Active transport of a ferric-siderophore complex through the bacterial membrane does not necessarily imply that the iron is easily available to the bacteria. To probe whether all five trilactone-based siderophores and synthetic analogs provide iron usable by B. subtilis, growth promotion assays were performed with B. subtilis HB5600 (dhbAspc), a strain lacking the biosynthetic enzymes for its own endogenous DHBG and BB.35 Growth of this strain in the presence of the strong iron chelator 2,2′-dipyridyl requires transport and utilization of an exogenously provided siderophore. While the natural ligands Ent and BB and the synthetic SGC all promoted growth of B. subtilis HB5600, no significant zone of growth stimulation was observed when discs infused with d-Ent and d-SGC were overlaid on the bacterial cultures (Table 4). Furthermore, deletion of the receptor feuA in B. subtilis HB5625 (feuAspc dhbAmls) prevented growth stimulation by not only BB and Ent, as reported by Helmann and coworkers,35 but also by SGC. Thus, FeuABC is the major transporter used to incorporate the ferric complexes of all five trilactone-based ligands into the bacterial intracellular space, where discrimination between iron transporters occurs. These growth stimulation experiments did not however provide any evidence of the secondary Ent receptor detected through direct uptake assays by Dertz et al.12 Similar results have been reported for Ent-producing Gram-negative bacteria: in S. typhimurium, both outer membrane receptors FepA and IroN participate in Ent-mediated iron transport but only IroN recognizes [FeIII(BB)]3-.34 Correspondingly, [FeIII(d-Ent)]3- is also incorporated in E. coli through FepA but does not promote growth of the microorganism.32,33 In the ferric complexes tested, the chiralities of the trilactone stereocenters and of the metal centers must be distinguished. Both [FeIII(BB)]3- and [FeIII(SGC)]3- exhibit Λ chirality at the ferric center, the opposite configuration to that of [FeIII(Ent)]3- (Δ), and still deliver iron to the bacteria as efficiently as [FeIII(Ent)]3-. In contrast, d-SGC forms a Δ ferric complex but does not stimulate growth of the bacterium. Thus there is a clear picture: the chirality of the ligand trilactone, not that of the metal center, is the selective feature of these complexes for successful bacterial iron uptake.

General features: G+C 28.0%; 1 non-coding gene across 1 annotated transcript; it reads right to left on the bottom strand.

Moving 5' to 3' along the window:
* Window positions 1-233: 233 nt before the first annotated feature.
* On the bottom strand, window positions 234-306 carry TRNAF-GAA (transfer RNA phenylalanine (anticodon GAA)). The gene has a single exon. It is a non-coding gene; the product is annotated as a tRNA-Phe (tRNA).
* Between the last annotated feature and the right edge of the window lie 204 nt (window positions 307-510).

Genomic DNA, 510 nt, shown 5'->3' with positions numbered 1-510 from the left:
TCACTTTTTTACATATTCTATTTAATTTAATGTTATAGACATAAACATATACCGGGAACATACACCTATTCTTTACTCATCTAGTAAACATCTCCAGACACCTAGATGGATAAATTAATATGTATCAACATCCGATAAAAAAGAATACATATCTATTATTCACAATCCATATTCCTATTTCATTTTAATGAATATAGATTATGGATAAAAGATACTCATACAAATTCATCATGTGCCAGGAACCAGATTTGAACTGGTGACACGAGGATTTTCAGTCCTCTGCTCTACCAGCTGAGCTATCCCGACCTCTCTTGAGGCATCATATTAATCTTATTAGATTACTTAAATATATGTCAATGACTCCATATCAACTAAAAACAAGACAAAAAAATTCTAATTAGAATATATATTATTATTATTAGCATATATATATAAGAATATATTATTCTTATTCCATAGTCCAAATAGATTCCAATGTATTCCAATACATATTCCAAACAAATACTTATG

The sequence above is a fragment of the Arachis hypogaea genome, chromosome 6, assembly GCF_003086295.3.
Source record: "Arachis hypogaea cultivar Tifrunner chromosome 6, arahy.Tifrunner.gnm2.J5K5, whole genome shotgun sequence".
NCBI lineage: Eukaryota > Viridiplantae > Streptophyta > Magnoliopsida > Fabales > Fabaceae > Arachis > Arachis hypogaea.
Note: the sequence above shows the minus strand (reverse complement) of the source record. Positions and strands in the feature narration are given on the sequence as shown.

The use of BB for iron uptake by Bacilli species requires enzymatic hydrolysis of the tri-threonine backbone.30 The B. subtilis gene locus yuiI (recently named besA)30 encodes the production of the esterase BesA, which was found to hydrolyze both BB and [FeIII(BB)]3-, with a higher catalytic efficiency observed for the ferric complex.30 The linear derivatives of BB formed after cleavage of the ester bonds in the lactone are based on 2,3-dihydroxybenzoyl-glycine-threonine units (2,3-DHBGT). Miethke and coworkers have shown that five BB-producing B. subtilis related species, including the human pathogens B. anthracis and B. cereus, possess a yuiI ortholog downstream of their feuABC(feuD) transport genes.30 The yuiI orthologs were found highly conserved among these species and may correspondingly be essential for hydrolysis of the BB scaffold and subsequent intracellular iron release in all respective species. The esterase BesA was recombinantly produced as a C-terminal His6-tag fusion and purified by Ni affinity chromatography. Hydrolysis reactions by the protein were carried out at pH 7.4, with 72 nM enzyme and 64 μM siderophore, and followed by HPLC (Figure 6). The single substrate concentrations used in this enzymatic assay did not permit quantitative determination of the kinetic parameters but were sufficient to describe the scope of substrates for Bes-catalyzed hydrolysis. The three ligands BB, Ent and SGC were hydrolyzed sequentially into the linear trimeric, dimeric and monomeric derivatives of 2,3-DHBGT, 2,3-DHBS (2,3-dihydroxybenzoyl-serine) and 2,3-DHBGS (2,3-dihydroxybenzoyl-glycine-serine) respectively. However BesA had no effect on the tri-d-serine lactone of d-Ent and d-SGC. In addition, the reactions between the ferric complexes formed with all five siderophores and BesA were monitored by UV-Vis spectroscopy (Figures 7 and S2). When BesA was added to [FeIII(BB)]3-, [FeIII(Ent)]3- or [FeIII(SGC)]3-, the UV-Vis spectra changed, as expected, to the characteristic spectra of the corresponding tris-bidentate complexes [FeIII(2,3-DHBGT)]3-, [FeIII(2,3-DHBS)3]3- and [FeIII(2,3-DHBGS)3]3-, respectively.29 No change in the absorption spectra was observed when Bes was added to [FeIII(d-Ent)]3- or [FeIII(d-SGC)]3-.